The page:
Government to incubate start-ups

July 13, 2013 11:10 am | Updated November 16, 2021 10:31 pm IST - BANGALORE

Among a slew of promises made to boost the IT sector and usage of technology in general, is one that will bring cheer to the hundreds of start-ups that Bangalore plays host to.

The government, in the Budget, has proposed to set up incubation centres for the Information and Communication Technology sector in collaboration with engineering colleges to encourage entrepreneurship and innovation in select district headquarters.

Government sources confirmed that these centres are actually modelled after entrepreneurship cells that exist in the elite Indian Institutes of Technology and the Indian Institutes of Managements. These cells allow young start-ups to set up on the campus, and offer mentorship and training. The idea is to create an enabling environment of first-generation entrepreneurs.

The other proposal that supplements this one is the allocation of Rs. 15 crore to encourage new projects through angel funds and investors. Though no details have been given on what sector the emphasis will be on, given that a majority of entrepreneurship in Karnataka revolves around the ICT sector, this could help strengthen the incubation plan.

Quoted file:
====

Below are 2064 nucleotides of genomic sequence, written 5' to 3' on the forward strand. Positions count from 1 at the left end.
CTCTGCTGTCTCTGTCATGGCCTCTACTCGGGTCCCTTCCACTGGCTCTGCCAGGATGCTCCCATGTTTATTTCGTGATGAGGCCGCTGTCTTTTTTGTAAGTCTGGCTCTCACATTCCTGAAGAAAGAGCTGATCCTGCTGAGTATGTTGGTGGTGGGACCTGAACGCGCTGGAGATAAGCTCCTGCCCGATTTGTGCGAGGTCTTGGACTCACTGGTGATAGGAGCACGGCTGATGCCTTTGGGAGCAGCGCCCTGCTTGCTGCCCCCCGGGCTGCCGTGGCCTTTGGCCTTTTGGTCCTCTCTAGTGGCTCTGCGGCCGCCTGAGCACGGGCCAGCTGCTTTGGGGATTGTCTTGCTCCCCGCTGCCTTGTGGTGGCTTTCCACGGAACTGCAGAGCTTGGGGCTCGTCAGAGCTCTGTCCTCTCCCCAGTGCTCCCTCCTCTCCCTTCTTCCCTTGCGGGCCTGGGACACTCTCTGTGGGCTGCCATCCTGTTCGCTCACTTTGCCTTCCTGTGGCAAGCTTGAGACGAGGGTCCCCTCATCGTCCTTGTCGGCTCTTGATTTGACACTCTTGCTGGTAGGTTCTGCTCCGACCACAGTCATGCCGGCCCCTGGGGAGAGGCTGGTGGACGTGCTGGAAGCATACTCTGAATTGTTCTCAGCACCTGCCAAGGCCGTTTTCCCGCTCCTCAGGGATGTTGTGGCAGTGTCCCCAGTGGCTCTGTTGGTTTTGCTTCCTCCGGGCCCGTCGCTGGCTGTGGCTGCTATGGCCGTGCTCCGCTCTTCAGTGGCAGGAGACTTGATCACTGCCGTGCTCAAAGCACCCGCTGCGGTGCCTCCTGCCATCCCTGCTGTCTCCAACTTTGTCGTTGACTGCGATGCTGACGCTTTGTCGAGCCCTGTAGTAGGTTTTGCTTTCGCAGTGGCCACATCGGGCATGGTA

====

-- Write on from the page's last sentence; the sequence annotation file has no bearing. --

The government appears to be moving away from simply looking at lobbying with, and inviting large ICT investments — this change is reflected in the announcement that the State proposes to request the Union government to “restart the Software Technology Park of India Scheme to promote competitiveness and capacity of small IT companies to face global competition.” Only Kerala has a similar outlook, and hosts India’s first telecom business incubator, ‘Startup Village’, focussed on start-ups emerging from campuses.

Industry leaders, entrepreneurs and investors alike have welcomed the move. Says Sanjay Naik, founder of Tejas Networks, “The idea is good, particularly because Bangalore is the start-up capital. Despite hosting many entrepreneurs, the fact is we need a lot more start-ups as they are the funnel through which a lot of jobs are created.” Bangalore, he said, could create a model for start-ups that the rest of the country can emulate.

Mohandas Pai, chairman of Manipal Global Education, who is part of the Karnataka ICT group that had proposed that the government help facilitate angel funding, welcomed the move. “It is an excellent idea and can help promote Bangalore, and Karnataka, as the start-ups hub of the country.”

Balaji Kutty, co-founder of Mobisir Technologies, says it is good that engineering colleges in districts will be the headquarters. He suggests, that polytechnics should also be roped in because a lot of raw talent lies untapped there. “The IITs and the IIMs have done it, and it has helped a lot of companies translate their ideas into businesses. For a start-up, such ventures can be very helpful.”

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